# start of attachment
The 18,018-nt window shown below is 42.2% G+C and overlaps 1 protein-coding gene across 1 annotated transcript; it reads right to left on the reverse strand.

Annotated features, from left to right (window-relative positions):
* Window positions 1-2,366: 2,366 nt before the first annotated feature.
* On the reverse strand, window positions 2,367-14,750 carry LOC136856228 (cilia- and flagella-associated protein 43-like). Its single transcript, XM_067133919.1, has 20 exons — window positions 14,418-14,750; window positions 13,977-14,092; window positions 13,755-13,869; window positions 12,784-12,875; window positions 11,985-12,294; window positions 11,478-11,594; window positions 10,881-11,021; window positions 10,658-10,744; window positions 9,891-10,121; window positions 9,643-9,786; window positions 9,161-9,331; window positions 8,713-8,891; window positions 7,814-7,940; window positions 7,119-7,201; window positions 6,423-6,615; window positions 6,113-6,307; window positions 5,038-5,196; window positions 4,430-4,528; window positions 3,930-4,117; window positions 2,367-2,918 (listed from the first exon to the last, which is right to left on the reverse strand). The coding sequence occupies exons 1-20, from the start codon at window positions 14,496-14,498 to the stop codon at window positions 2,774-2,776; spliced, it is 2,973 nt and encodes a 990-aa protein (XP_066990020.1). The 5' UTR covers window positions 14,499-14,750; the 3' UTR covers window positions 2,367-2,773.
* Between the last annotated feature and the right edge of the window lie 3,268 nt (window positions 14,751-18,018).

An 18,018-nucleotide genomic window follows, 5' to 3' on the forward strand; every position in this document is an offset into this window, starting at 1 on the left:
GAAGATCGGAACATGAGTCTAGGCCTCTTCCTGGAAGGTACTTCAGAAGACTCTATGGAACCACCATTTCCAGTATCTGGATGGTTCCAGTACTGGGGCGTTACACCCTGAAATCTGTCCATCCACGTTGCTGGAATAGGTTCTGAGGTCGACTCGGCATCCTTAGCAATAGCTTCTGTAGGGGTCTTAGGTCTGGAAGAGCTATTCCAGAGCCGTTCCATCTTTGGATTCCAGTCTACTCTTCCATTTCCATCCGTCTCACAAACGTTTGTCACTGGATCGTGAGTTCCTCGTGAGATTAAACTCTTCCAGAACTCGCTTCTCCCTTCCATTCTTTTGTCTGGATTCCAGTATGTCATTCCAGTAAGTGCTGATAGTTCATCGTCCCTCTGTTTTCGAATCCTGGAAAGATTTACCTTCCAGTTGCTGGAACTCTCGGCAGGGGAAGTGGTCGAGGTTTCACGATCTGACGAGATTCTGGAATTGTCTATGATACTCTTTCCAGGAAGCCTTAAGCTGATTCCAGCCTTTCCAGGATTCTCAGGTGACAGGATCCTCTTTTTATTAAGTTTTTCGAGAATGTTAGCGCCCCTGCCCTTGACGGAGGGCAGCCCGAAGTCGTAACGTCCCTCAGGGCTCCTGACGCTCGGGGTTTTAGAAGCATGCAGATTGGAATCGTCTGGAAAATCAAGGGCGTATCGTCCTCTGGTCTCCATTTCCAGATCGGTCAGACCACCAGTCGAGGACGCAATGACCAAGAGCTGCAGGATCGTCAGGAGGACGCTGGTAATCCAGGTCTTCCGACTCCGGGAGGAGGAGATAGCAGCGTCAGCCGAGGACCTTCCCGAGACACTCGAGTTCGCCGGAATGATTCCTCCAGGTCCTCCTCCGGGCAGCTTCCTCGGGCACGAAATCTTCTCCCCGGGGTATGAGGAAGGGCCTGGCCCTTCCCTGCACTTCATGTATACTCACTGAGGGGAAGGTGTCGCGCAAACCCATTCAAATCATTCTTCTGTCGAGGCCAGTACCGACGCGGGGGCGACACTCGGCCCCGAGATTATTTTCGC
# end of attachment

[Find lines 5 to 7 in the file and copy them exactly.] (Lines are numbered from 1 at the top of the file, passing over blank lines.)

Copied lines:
* Between the last annotated feature and the right edge of the window lie 3,268 nt (window positions 14,751-18,018).

An 18,018-nucleotide genomic window follows, 5' to 3' on the forward strand; every position in this document is an offset into this window, starting at 1 on the left:
GAAGATCGGAACATGAGTCTAGGCCTCTTCCTGGAAGGTACTTCAGAAGACTCTATGGAACCACCATTTCCAGTATCTGGATGGTTCCAGTACTGGGGCGTTACACCCTGAAATCTGTCCATCCACGTTGCTGGAATAGGTTCTGAGGTCGACTCGGCATCCTTAGCAATAGCTTCTGTAGGGGTCTTAGGTCTGGAAGAGCTATTCCAGAGCCGTTCCATCTTTGGATTCCAGTCTACTCTTCCATTTCCATCCGTCTCACAAACGTTTGTCACTGGATCGTGAGTTCCTCGTGAGATTAAACTCTTCCAGAACTCGCTTCTCCCTTCCATTCTTTTGTCTGGATTCCAGTATGTCATTCCAGTAAGTGCTGATAGTTCATCGTCCCTCTGTTTTCGAATCCTGGAAAGATTTACCTTCCAGTTGCTGGAACTCTCGGCAGGGGAAGTGGTCGAGGTTTCACGATCTGACGAGATTCTGGAATTGTCTATGATACTCTTTCCAGGAAGCCTTAAGCTGATTCCAGCCTTTCCAGGATTCTCAGGTGACAGGATCCTCTTTTTATTAAGTTTTTCGAGAATGTTAGCGCCCCTGCCCTTGACGGAGGGCAGCCCGAAGTCGTAACGTCCCTCAGGGCTCCTGACGCTCGGGGTTTTAGAAGCATGCAGATTGGAATCGTCTGGAAAATCAAGGGCGTATCGTCCTCTGGTCTCCATTTCCAGATCGGTCAGACCACCAGTCGAGGACGCAATGACCAAGAGCTGCAGGATCGTCAGGAGGACGCTGGTAATCCAGGTCTTCCGACTCCGGGAGGAGGAGATAGCAGCGTCAGCCGAGGACCTTCCCGAGACACTCGAGTTCGCCGGAATGATTCCTCCAGGTCCTCCTCCGGGCAGCTTCCTCGGGCACGAAATCTTCTCCCCGGGGTATGAGGAAGGGCCTGGCCCTTCCCTGCACTTCATGTATACTCACTGAGGGGAAGGTGTCGCGCAAACCCATTCAAATCATTCTTCTGTCGAGGCCAGTACCGACGCGGGGGCGACACTCGGCCCCGAGATTATTTTCGC